landlines

Each of us has our mental list of pet hates. It can vary, but a gale is always near the top of mine. A gale seems to scramble wits, makes decision-making more difficult, damages buildings or leaves you on tenterhooks as it threatens to, slams doors on unwary fingers, blows dust and straw and grain about at high speed, upsets cattle, and generally makes life hell.

Thinking about it as gales came and went over the weekend, with some heavy rain adding to the fun, I realised – to no surprise – that some of my most miserable farming experiences were gale-driven.

They include harvest-time gales when the slower, smaller combines of a previous generation couldn’t cut nearly fast enough as grain was stripped from standing crops. The carpet of grain on the ground usually looked a worse loss than it actually was, but sometimes not by much.

Damage to buildings could also be severe. The sight of 70 or 80 feet of asbestos guttering on a new shed writhing like a giant snake for some time before taking off into the yard sticks in my mind. Stacks blown over, a corrugated iron roof disappearing, big sliding doors flapping sideways, skylights disintegrating, cattle panicking, branches crashing, just the sheer misery of trying to work when speaking to a fellow worker three feet away was impossible.

And I still have the scar on a finger to remind me of drilling grain in a gale with a malfunctioning drill when I leapt out of the tractor one more time in a fury and left my hand a fraction too long on the door jamb. The gale slammed the door shut, causing one of those minor, but intensely painful, injuries we never think of reporting to the Health and Safety Executive.

Oddly, or perhaps not, my immediate thought on looking at the flattened, bleeding digits, one more badly injured than the others, was relief that I carried a rudimentary first-aid kit in the tractor and thank you Elastoplast. It never got quite as bad as that at the weekend and I reflected several times that it might have been worse, I could have been in Queensland, but there were some miserable spells and minor damage throughout our area. Isn’t nature wonderful?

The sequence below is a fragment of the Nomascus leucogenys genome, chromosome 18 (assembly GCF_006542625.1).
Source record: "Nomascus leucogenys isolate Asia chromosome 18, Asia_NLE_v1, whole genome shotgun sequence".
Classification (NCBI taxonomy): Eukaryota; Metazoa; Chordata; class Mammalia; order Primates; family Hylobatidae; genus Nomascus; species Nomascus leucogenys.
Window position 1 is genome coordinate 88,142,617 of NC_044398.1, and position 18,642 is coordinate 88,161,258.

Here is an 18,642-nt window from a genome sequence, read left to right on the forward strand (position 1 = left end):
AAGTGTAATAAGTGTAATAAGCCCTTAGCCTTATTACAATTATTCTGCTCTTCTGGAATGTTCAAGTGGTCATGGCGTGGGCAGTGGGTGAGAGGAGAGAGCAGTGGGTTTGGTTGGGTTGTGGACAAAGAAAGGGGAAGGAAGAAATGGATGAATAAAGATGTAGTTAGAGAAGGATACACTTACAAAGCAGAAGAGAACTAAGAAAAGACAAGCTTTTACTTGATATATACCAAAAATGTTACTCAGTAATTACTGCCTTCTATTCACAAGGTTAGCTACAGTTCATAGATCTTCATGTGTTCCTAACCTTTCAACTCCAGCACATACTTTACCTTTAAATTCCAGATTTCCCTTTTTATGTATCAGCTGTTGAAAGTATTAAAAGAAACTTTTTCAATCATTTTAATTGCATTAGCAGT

Some cheer for sheep farmers with wool prices at their highest for about 20 years. That doesn’t make wool a money-spinner, but it does mean that the best fleeces are worth up to £5 and even fleeces from the poorest quality breeds almost cover the £1 or so per sheep cost of shearing.

Wool prices in Britain are usually related to the world situation, such as how much China buys, but the decline in the UK national flock plays some part. When the wool price slump began in about 1990, UK sheep farmers produced more than 50 million kilos of wool. Last year they produced about 30 million.

In those 20 years, because of low prices, there has been some interest in sheep with hair rather than wool, but the main reason for the decline is obviously the decline in the number of sheep. Several million sheep were slaughtered during the foot-and-mouth epidemic of 2001 and for all many farmers re-stocked, many didn’t.

The change in the European Union’s farm subsidy payment system in the early 2000s, from per head of livestock or per hectare of crop to a single annual payment, meant that farming for the subsidy by keeping livestock numbers as high as possible was no longer necessary. Some farmers – and who can blame them – realised there were other ways of making a living than looking after sheep. That has been particularly true in the more remote and croft areas of Scotland.

None of this means that sheep will disappear, particularly in traditionally strong areas such as the Borders, Northumberland and Cumbria. There are enough dyed-in-the-wool enthusiasts who find sheep farming and shepherding a satisfying way of life in spite of its many frustrations to ensure that sheep will continue to graze and meat and wool be produced. There just won’t be so much of it.

Some news never comes as a surprise. Word from Brussels that change to Europe’s common agricultural policy scheduled to take effect from 1 January, 2014, might be delayed for at least a year comes into that category.

As with world trade talks or attempts to get agreement on the world’s environment, since when did CAP negotiations come anywhere close to following the timetable? That’s right, never, and this time will be no exception. Hardly surprising, when 27 member states are involved.

I was going to add “each trying to get the best deal for their own farmers”, but of course that is not true of the UK, if by “best deal” deal we mean most subsidy. The ambition of successive UK governments has been to shake free of its CAP contributions, reduce or eliminate farm subsidies, and get farmers to rely on the open market.

Whether that is right or wrong is another debate, but 26 other EU members will ensure that it won’t happen in 2014, 2015, or any year you care to estimate beyond that.